What is Xerox Network Systems?
Xerox Network Systems (XNS) is a series of protocols used by Xerox Systems for data communication. Xerox used XNS for file transfers, network resource sharing, packet transfers, routing information forwarding, and remote procedure calls. The basic working mechanism is almost the same as in the TCP / IP protocol, but XNS only contains two network layers. This differs from the seven-tier Open Systems Interconnection (OSI) model, although the functionality is essentially the same.
XNS was a public domain technology, so it became one of the most widely used networking technologies in the 1980s. It has been replaced by the Internet Protocol Suite.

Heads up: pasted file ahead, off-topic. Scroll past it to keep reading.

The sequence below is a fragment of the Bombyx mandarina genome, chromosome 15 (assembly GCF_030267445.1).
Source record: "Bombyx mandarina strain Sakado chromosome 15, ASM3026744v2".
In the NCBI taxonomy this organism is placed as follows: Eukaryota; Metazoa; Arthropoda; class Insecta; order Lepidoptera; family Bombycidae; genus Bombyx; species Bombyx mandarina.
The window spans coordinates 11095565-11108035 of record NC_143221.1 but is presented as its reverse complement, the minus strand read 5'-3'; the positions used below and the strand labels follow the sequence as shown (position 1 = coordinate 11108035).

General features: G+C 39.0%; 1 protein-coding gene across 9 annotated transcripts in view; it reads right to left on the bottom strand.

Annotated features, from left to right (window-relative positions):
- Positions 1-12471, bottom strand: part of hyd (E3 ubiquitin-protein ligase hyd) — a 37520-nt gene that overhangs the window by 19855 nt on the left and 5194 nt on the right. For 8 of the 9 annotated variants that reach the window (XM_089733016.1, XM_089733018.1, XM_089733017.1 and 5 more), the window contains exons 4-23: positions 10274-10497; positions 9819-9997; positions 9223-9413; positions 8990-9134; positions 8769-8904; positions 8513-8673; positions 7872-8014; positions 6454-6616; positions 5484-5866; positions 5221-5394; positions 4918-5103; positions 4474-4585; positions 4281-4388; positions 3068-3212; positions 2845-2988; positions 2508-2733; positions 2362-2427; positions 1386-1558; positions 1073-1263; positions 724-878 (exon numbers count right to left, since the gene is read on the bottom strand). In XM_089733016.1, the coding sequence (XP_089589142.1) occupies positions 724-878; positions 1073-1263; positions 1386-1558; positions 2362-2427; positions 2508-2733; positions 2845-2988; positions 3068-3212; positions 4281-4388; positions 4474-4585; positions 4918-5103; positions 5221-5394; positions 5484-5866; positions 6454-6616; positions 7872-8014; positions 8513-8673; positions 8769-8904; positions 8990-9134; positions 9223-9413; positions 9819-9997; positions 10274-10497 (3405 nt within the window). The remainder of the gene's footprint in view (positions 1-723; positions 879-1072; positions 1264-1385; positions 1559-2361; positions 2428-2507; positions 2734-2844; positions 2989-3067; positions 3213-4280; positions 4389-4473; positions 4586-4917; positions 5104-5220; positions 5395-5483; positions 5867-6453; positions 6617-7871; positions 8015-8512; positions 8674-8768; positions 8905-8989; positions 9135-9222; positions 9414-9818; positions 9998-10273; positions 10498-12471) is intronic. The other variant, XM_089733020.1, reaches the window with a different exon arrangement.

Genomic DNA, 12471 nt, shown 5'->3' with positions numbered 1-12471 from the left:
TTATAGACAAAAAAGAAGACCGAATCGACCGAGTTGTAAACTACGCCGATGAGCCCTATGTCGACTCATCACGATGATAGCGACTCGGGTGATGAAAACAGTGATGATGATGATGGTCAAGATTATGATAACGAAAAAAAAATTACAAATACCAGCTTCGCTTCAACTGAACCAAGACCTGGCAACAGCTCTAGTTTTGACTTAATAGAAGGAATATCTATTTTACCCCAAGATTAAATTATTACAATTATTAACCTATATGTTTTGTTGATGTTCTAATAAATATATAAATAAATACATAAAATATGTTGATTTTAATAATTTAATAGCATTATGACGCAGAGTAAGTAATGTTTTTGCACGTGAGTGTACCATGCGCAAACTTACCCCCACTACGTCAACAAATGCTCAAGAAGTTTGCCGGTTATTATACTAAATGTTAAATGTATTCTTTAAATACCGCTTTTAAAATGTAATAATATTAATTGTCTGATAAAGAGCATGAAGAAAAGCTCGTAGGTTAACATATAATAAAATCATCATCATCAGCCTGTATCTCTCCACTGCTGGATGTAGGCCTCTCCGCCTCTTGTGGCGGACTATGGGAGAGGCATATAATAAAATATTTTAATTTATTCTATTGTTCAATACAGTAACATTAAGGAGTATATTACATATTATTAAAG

The XNS protocol suite became very popular immediately after its launch in the early 1980s and was used by many local area networks, especially large companies. Over time, changes were made to the log structure to produce more efficient output.
XNS contains two main layers, a network layer and a transport layer. The network layer provides the packet-carrying service and the logical addressing. XNS is designed for many purposes, such as: B. for office applications, transmissions, Communication media and processors. In the XNS suite there is an echo protocol that acts as a door knocker and checks the connection between the two systems. This is similar to pinging in IP systems.